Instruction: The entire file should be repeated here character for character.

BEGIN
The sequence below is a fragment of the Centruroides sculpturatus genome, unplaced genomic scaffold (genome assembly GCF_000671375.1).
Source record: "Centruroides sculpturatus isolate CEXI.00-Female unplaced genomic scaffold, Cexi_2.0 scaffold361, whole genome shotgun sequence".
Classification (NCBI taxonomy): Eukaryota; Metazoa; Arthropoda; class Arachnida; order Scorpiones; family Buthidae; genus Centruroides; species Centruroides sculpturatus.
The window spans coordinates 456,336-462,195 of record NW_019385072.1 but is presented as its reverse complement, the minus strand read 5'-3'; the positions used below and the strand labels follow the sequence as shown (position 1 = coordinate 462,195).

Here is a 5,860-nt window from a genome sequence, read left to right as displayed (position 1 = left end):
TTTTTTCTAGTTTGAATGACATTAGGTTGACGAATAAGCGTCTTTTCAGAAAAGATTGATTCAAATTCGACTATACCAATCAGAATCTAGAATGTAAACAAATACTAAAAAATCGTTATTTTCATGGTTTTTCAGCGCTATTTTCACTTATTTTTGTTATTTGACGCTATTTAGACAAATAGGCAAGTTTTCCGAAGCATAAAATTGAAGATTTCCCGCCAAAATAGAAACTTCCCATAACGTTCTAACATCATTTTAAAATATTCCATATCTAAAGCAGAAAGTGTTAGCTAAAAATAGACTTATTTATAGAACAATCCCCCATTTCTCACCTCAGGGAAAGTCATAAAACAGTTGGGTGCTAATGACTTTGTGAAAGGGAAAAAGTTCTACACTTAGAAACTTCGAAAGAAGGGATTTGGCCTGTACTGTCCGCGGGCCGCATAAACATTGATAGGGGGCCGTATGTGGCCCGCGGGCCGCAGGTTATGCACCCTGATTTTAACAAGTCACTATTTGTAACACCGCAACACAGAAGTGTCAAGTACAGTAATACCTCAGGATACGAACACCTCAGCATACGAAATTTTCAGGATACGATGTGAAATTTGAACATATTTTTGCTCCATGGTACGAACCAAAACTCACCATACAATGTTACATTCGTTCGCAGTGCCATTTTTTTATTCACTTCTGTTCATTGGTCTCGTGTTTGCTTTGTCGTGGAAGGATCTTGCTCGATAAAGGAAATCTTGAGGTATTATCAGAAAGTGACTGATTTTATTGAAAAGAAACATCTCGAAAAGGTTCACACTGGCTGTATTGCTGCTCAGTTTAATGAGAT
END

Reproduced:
The sequence below is a fragment of the Centruroides sculpturatus genome, unplaced genomic scaffold (genome assembly GCF_000671375.1).
Source record: "Centruroides sculpturatus isolate CEXI.00-Female unplaced genomic scaffold, Cexi_2.0 scaffold361, whole genome shotgun sequence".
Classification (NCBI taxonomy): Eukaryota; Metazoa; Arthropoda; class Arachnida; order Scorpiones; family Buthidae; genus Centruroides; species Centruroides sculpturatus.
The window spans coordinates 456,336-462,195 of record NW_019385072.1 but is presented as its reverse complement, the minus strand read 5'-3'; the positions used below and the strand labels follow the sequence as shown (position 1 = coordinate 462,195).

Here is a 5,860-nt window from a genome sequence, read left to right as displayed (position 1 = left end):
TTTTTTCTAGTTTGAATGACATTAGGTTGACGAATAAGCGTCTTTTCAGAAAAGATTGATTCAAATTCGACTATACCAATCAGAATCTAGAATGTAAACAAATACTAAAAAATCGTTATTTTCATGGTTTTTCAGCGCTATTTTCACTTATTTTTGTTATTTGACGCTATTTAGACAAATAGGCAAGTTTTCCGAAGCATAAAATTGAAGATTTCCCGCCAAAATAGAAACTTCCCATAACGTTCTAACATCATTTTAAAATATTCCATATCTAAAGCAGAAAGTGTTAGCTAAAAATAGACTTATTTATAGAACAATCCCCCATTTCTCACCTCAGGGAAAGTCATAAAACAGTTGGGTGCTAATGACTTTGTGAAAGGGAAAAAGTTCTACACTTAGAAACTTCGAAAGAAGGGATTTGGCCTGTACTGTCCGCGGGCCGCATAAACATTGATAGGGGGCCGTATGTGGCCCGCGGGCCGCAGGTTATGCACCCTGATTTTAACAAGTCACTATTTGTAACACCGCAACACAGAAGTGTCAAGTACAGTAATACCTCAGGATACGAACACCTCAGCATACGAAATTTTCAGGATACGATGTGAAATTTGAACATATTTTTGCTCCATGGTACGAACCAAAACTCACCATACAATGTTACATTCGTTCGCAGTGCCATTTTTTTATTCACTTCTGTTCATTGGTCTCGTGTTTGCTTTGTCGTGGAAGGATCTTGCTCGATAAAGGAAATCTTGAGGTATTATCAGAAAGTGACTGATTTTATTGAAAAGAAACATCTCGAAAAGGTTCACACTGGCTGTATTGCTGCTCAGTTTAATGAGAT